I am, again, going to rely on e-mail conversations I’ve had for a blog post. Cara mailed me asked me this:

How are you? What is India and where you are living like? How are the people and what are they making you do? to which I responded:

I am fine. India is loud and crowded and colourful, the place where I’m living is sparse and spacious. The people at first glance seem kind of unfriendly in their mannerisms but in actuality turn out to be extremely friendly. The are making me sit in an air conditioned office with free coffee and read lots of papers while I come up with a research project to do.

In general I have had an up and down time settling here and at first was feeling pathetic and lonely. When I arrived I had a weird impression of the place I’m staying as being not that nice. In actuality it is pretty fancy in that it is clean and spacious and has hot water and is also in what is considered a swanky area which is quite boring quiet but just a short walk down the street and you start to reach very alive over crowed streets teaming with auto rickshaws, shops, people, cars and motorbikes. It turns out that someone extended their stay in the place I was supposed to be in so I got put somewhere that is bigger and slightly closer to the office – its a big apartment with three rooms and I’m in one of the rooms. It has its oddities like peeling paint and weird plugs and switches that don’t seem to do anything. For my first two nights there was one other guy staying in one of the other rooms who helped me to order dinner walked me to the office on my first day since I had no idea where it was. But then he moved out and I’ve had the place to myself which has been a bit lonely. At the same time work has been a matter of “Here are all these people doing cool work with access to such and such under-privileged community, read up on their work and come up with project”. The food is *all* spicy *all* the time and I, at first, I was eating that much because there was only so much I could handle. But now I’m getting really into it and, actually, eating vegetarian here is awesome because vegetarian is the rule rather than the exception and they have a huge variety of veggie dishes.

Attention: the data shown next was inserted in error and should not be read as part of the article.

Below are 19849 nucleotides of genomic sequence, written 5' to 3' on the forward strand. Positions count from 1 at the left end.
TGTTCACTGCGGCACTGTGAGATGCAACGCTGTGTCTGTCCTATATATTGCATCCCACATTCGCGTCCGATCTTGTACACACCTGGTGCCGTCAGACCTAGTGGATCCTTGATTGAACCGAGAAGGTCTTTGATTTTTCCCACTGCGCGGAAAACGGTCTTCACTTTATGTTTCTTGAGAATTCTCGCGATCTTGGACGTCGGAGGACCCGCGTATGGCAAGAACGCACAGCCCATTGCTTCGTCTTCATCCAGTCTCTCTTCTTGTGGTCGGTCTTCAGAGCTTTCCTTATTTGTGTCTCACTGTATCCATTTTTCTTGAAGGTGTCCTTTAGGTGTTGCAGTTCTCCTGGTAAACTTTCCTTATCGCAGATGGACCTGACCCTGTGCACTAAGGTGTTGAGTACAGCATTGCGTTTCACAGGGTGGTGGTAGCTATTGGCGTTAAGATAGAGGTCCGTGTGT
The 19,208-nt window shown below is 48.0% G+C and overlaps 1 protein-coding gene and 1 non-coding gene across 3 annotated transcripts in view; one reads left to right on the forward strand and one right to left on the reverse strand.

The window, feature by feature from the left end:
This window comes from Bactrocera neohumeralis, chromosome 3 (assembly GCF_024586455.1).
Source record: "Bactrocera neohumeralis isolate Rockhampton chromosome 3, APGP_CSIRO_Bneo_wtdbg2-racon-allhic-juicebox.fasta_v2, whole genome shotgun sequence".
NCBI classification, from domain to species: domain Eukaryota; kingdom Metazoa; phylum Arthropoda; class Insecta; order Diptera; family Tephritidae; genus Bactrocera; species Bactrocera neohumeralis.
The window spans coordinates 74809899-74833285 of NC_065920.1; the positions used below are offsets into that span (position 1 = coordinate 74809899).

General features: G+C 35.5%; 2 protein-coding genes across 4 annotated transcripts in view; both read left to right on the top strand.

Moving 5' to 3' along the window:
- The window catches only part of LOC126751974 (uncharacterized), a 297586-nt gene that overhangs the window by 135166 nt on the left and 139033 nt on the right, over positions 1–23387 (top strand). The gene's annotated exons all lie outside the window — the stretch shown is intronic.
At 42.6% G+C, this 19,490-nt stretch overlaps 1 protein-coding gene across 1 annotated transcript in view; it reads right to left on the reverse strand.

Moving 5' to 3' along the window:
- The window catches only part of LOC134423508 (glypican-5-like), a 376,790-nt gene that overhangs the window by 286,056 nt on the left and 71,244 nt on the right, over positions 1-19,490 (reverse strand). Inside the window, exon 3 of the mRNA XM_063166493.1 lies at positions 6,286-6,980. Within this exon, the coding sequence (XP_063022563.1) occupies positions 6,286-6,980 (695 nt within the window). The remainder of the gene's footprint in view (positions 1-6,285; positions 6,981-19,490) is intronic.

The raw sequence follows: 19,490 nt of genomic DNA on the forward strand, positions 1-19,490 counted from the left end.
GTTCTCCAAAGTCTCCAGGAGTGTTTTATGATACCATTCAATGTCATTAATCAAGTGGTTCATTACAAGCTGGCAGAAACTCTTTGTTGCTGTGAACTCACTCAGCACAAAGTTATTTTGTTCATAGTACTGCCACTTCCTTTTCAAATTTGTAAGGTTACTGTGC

lonely apartment

lonely apartment

Towards the end of the week things got better, the other interns (who have all been here for a while already) are actually very friendly despite seeming a bit unapproachable at first. So where I was holed up alone in my huge apartment in the evenings at first (because I’ve been advised not to walk around along after dark), the latter part of the week was way more social. I was invited to watch the cricket (where I had to shamefully fess up to not following cricket much to the horror, and I do mean horror, of the MSR director) and then I went out to explore a nearby Malleswaram complete with open air market and temples and noise with two new friends from the office. Today I went out with my mentor, Ed, and his wife, Page, who recenly arrived here, we explored the streets some more and got most excellent food. And finally over the weekend I discovered that I had a new roommate. Also I went out to meet with an NGO I might work with and afterward went to CTR (Central Tiffin Room) which is reputed to have the best butter dosa in Bangalore.